How to Sell Yourself in the Job Search: Handling/Overcoming Objections



How to Sell Yourself in the Job Search: Handling/Overcoming Objections
Objections won't necessarily sink your chances of getting the job.

If you've ever been in a position where you've had to sell an idea, service, product – or yourself – you may have been told beforehand "don't take no for an answer." Although the admonition may help to boost your resolve as the seller, it implies that you can expect pushback from the prospect in a sales presentation – or, in the case of this series, the person interviewing you for a job.

"Price, terms and conditions and timing tend to be the most common objections sales people will encounter," noted Greg Accardo, director of the Professional Sales Institute and marketing instructor with Louisiana State University's E.J. Ourso College of Business. "All three could be experienced in the job search. Price will relate to salary requirements. Terms and conditions, with duties and responsibilities, along with multi-year compensation packages. And timing will surface occasionally when negotiating job start dates."

More from Rigzone's Personal Selling Series

Here are links to additional articles in Rigzone's series on personal selling for the job search:

Accardo added that objections are a natural part of the sales process. In fact, he said that an interview without objections might be a greater cause for worry.

"If a prospect absorbs your sales presentation and offers nothing back in the form of questions or objections about some feature or benefit of your product or service, it's a good chance they're not interested," Accardo explained. "Always remember: questions and objections are indications the prospect is interested but not yet ready to close."

Jason Lavis, managing director of UK-based Out of the Box Innovations Ltd. and a specialist in energy marketing and recruitment, pointed out that objections offer you an opportunity to shine in the interview.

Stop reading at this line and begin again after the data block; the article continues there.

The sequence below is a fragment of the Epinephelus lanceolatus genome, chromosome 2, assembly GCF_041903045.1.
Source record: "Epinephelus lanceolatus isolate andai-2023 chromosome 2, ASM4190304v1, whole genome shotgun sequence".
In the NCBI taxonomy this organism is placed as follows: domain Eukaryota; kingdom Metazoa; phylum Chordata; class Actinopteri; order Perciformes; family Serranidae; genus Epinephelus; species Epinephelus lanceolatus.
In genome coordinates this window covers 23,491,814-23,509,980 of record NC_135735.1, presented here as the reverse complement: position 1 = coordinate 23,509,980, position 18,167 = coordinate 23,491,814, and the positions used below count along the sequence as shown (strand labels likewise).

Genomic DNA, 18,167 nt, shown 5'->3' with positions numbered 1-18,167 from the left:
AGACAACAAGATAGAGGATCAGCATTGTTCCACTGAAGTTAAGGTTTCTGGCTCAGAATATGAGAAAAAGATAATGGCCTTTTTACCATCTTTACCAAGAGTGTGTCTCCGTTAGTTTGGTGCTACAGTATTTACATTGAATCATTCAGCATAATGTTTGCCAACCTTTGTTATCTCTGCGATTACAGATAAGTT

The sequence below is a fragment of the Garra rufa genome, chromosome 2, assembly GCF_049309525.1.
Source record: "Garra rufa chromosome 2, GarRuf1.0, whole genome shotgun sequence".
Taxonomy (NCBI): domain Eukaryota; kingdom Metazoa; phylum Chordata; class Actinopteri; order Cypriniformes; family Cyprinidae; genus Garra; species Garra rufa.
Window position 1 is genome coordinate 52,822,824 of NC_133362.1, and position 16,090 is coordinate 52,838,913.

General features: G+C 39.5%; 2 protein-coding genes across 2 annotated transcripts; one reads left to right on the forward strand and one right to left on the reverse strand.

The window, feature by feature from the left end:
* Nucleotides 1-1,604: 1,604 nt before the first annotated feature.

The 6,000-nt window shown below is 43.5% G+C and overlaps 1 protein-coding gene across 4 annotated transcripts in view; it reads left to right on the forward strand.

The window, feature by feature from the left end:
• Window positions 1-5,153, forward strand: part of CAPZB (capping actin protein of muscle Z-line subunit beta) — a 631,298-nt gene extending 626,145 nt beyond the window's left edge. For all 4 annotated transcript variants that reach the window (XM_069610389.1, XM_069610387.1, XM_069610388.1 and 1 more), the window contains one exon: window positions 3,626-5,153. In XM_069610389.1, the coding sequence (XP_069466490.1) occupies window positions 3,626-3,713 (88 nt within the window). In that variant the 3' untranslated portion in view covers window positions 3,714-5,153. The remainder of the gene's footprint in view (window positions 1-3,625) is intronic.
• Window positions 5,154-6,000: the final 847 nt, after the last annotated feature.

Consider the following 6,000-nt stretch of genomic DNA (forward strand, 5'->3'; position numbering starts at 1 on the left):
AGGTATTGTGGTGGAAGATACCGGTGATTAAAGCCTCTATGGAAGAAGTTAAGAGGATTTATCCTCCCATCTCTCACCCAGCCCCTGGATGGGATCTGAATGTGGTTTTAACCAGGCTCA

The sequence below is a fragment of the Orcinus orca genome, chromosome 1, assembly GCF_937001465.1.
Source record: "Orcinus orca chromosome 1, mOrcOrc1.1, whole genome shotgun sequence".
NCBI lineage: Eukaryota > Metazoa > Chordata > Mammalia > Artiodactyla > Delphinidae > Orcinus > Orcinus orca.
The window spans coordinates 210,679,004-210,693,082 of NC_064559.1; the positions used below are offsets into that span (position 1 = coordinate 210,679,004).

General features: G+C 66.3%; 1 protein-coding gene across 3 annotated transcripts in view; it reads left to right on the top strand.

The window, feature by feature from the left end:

"Objections are where you're not quite on the same page," Lavis said. "Either there is a misunderstanding, or you're being tested. This is the time to demonstrate your mettle."

Lavis added that objections during the interview phase likely are not directed just at you.

"Keep in mind that they're the same objections that everyone else is hearing," explained Lavis. "You're all on the same obstacle course. The tough ones are tough for everyone."

How to Navigate the 'Obstacle Course'

Lavis' comment in the preceding paragraph alludes to the preparation you've done earlier in the personal selling process, before you take a seat at the interview conference table. Just like the interview, objections occur in real-time. How can you handle and overcome them?

You can anticipate them and plan a course of action for each before you've entered the conference room, remarked Jerry Acuff, CEO of the sales consulting firm Delta Point, Inc.

"Be prepared for the objections," Acuff said. "Carefully think through what they might say and practice preparing as many possible responses as scenarios you might encounter."

Acuff pointed out that three basic objection scenarios matter in sales presentations:

  • A small difference in what we want or expect and what they offer
  • A medium-sized difference
  • A huge difference

"Prepare for all three IF the job is important," continued Acuff. "Also be prepared to refer them to a strong reference – or two or three – and have them ask them what they think of you as a candidate as it relates to the difference you are discussing."

Accardo recommends a tactic of "pause and wait" as the initial response when an interviewer/prospect presents an objection.


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